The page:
Interface’s Net-Works programme helps the recovery of a rare double barrier reef in the Philippines
It’s a shame to discover one of the world’s natural wonders, a unique biological treasure called Danajon Bank in the central Visayas region of the Philippines, and find out that it’s been under terrible threat for decades.
Luckily, Interface with its partner the Zoological Society of London (ZSL) and our innovative program Net-Works are doing our part to see to its recovery.
Danajon Bank (Da-na-haun) is a double barrier reef that is over 150 kilometres long. It’s very rare as there are only six double barrier reefs in the world (the largest one in the world is in the Solomon Islands). Running alongside the islands of Bohol, Cebu, Leyte, and Southern Leyte, some say it a place where marine life from the Pacific Ocean first evolved from! In any case, it’s a marine area of incredible richness and biodiversity.
But some of this is in the past. Today’s challenges include climate change, population growth, pollution and overfishing. Michael Ready, a naturalist photographer that visited Danajon Bank, explained that a particularly destructive factor has been the use of explosives for fishing, “blast fishing”, that though illegal continues in practice. This combined with overfishing means a once rich and colourful area is depleted. “In the water, I was immediately struck by that absence of fish,” he lamented.
The solution is multifaceted: finding ways to support fishermen to fish sustainably and to find alternative incomes. Seaweed farming (called “guso”) is one option; guso’s carrageenan is used in toothpaste, ice cream and shampoo. Another source of income for fisherman is the Net-Works program. Collecting discarded and unused fishing nets, they sell them to Interface where they are cleaned, packed up and exported for us to recycle them into carpet tiles. This act also helps ensure these nets aren’t discarded in the local ecosystem in a harmful way.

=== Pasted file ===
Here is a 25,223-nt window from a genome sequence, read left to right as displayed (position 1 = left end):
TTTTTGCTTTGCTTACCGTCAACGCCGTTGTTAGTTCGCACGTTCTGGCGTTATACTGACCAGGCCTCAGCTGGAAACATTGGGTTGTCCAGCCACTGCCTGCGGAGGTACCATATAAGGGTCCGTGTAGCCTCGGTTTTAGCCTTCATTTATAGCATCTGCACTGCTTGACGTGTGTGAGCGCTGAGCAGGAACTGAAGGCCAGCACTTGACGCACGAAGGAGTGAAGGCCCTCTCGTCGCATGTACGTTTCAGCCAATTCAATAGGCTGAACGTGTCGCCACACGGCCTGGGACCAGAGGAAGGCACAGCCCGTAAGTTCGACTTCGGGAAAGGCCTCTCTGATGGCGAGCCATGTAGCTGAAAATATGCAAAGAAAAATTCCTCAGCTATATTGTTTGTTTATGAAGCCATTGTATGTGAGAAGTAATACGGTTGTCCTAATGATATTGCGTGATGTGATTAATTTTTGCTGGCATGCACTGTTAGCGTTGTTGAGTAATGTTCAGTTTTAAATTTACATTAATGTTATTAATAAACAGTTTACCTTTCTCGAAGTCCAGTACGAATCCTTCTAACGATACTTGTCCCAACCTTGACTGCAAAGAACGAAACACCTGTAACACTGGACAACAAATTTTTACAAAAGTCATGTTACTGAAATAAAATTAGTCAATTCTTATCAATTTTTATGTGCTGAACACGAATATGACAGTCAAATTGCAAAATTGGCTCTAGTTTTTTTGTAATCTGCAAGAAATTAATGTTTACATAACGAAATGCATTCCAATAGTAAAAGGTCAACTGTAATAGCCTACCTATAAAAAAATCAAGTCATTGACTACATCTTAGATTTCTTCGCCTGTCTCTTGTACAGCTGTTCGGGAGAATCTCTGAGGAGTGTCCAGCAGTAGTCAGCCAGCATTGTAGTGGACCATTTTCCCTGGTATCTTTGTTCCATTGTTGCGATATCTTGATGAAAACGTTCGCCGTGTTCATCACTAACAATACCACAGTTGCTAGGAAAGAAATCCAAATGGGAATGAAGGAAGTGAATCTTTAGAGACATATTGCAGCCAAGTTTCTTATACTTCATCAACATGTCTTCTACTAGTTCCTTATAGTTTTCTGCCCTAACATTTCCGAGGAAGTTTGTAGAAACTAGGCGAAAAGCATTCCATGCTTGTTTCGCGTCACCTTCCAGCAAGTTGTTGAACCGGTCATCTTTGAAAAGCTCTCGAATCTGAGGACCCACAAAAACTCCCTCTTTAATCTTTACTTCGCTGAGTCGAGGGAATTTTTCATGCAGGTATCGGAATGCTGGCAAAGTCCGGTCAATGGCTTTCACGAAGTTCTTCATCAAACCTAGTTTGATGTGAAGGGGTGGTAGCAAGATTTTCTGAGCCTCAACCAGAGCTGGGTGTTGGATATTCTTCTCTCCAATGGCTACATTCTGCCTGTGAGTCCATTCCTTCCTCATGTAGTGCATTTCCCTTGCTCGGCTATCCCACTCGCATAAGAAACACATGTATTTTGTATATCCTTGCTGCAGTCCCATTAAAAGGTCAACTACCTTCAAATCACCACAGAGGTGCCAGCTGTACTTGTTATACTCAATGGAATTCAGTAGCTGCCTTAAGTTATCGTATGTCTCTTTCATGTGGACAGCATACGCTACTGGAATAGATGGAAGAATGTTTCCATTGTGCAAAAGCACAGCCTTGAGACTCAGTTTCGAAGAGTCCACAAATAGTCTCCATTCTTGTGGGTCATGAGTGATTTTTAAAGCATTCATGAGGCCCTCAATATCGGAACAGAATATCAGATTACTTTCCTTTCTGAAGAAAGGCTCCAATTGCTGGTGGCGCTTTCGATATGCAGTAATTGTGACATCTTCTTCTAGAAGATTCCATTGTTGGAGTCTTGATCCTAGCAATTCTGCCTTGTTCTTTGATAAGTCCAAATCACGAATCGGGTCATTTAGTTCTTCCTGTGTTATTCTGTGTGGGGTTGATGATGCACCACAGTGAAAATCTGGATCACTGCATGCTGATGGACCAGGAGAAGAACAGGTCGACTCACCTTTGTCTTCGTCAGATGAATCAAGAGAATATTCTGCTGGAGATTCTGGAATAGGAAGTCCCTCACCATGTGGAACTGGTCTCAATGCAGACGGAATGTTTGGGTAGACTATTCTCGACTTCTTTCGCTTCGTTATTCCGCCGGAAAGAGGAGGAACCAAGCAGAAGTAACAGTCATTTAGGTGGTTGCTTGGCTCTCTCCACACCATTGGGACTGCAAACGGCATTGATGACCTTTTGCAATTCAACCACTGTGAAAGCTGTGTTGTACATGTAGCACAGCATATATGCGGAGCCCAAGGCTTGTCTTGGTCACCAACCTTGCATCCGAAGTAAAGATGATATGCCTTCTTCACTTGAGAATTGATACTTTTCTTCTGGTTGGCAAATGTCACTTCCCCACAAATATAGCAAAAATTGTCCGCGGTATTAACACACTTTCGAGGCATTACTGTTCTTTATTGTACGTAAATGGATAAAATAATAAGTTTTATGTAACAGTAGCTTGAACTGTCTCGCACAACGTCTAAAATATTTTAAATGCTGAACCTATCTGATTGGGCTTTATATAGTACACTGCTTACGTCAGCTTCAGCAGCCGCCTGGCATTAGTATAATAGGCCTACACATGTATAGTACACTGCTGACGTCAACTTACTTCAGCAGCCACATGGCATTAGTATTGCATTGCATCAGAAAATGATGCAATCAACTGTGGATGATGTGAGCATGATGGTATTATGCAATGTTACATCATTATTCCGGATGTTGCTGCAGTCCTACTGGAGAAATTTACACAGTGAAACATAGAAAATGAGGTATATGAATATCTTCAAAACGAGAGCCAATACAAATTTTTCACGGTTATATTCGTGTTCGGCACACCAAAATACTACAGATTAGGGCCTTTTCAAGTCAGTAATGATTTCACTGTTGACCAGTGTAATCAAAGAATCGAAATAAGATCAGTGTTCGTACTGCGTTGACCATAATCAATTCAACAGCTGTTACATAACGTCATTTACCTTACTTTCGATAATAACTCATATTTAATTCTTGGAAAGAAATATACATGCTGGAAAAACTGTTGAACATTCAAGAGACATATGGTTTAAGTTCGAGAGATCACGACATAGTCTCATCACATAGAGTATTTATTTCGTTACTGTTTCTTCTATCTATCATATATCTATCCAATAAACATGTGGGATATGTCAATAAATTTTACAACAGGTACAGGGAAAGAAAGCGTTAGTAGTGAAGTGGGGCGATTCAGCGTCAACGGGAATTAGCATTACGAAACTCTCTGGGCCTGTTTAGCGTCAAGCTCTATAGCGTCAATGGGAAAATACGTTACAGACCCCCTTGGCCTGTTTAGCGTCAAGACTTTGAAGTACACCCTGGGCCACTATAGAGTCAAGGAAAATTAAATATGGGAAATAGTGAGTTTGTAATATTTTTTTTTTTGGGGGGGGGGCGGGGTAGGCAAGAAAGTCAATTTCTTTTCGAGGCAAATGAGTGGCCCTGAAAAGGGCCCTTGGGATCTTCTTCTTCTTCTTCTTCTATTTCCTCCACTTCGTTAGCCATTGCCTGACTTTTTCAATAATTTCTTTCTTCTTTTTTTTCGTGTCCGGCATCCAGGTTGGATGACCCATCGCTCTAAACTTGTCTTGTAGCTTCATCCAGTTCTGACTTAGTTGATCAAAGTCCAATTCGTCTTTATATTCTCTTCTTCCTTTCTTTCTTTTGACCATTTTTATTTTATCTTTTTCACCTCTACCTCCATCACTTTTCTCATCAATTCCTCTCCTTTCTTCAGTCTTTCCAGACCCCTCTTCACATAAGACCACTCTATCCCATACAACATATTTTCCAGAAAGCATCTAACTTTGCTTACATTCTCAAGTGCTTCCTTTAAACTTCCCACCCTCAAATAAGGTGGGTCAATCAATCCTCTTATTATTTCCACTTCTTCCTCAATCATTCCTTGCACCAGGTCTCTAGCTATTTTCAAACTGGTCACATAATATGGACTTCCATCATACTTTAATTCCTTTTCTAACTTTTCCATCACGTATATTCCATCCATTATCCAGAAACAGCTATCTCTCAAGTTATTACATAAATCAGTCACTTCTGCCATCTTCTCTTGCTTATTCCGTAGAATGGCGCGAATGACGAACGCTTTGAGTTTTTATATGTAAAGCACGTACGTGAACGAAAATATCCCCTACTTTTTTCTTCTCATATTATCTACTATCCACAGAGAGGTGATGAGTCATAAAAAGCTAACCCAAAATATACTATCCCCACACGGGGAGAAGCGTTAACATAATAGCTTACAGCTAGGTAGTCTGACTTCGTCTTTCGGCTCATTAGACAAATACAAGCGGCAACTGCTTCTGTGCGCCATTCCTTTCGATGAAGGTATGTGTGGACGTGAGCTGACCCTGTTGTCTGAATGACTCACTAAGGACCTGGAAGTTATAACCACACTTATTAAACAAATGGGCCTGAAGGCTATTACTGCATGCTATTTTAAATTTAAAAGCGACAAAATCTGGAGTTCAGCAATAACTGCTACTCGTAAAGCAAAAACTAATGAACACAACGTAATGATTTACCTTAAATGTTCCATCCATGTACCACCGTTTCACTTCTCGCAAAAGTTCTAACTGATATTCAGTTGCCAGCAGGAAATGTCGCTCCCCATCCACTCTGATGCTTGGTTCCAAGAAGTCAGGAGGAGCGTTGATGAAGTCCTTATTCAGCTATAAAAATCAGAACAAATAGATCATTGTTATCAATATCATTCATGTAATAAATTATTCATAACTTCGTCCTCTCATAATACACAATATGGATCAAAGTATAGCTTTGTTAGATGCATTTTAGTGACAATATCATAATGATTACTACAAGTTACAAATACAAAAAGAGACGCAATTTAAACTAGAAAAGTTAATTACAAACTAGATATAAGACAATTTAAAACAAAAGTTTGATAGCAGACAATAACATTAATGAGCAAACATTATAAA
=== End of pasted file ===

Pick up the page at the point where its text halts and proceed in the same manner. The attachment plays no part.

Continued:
Another step forward has been the establishment of 34 Marine Protected Areas which allow life to return, corals to grow again, and a healthy and diverse ecosystem to rejuvenate.
Interface and ZSL chose Danajon Bank as a perfect location for its programme: a Pacific marine ecosystem of key importance yet one under threat by factors including discarded fishing nets; villagers that are poor and would benefit from a program that can help them financially.
We’re excited about being able to connect conservation with income-generation, and more so, we’re working with community banks so that villagers can keep the income they make from the nets safe, and even take out loans or insurance. Dr. Nick Hill, a Net-Works Project Manager, comments, “That’s a real legacy.” In the meantime, you may be walking on Interface carpet tile that was made from these recycled nets, helping communities and an environment far away.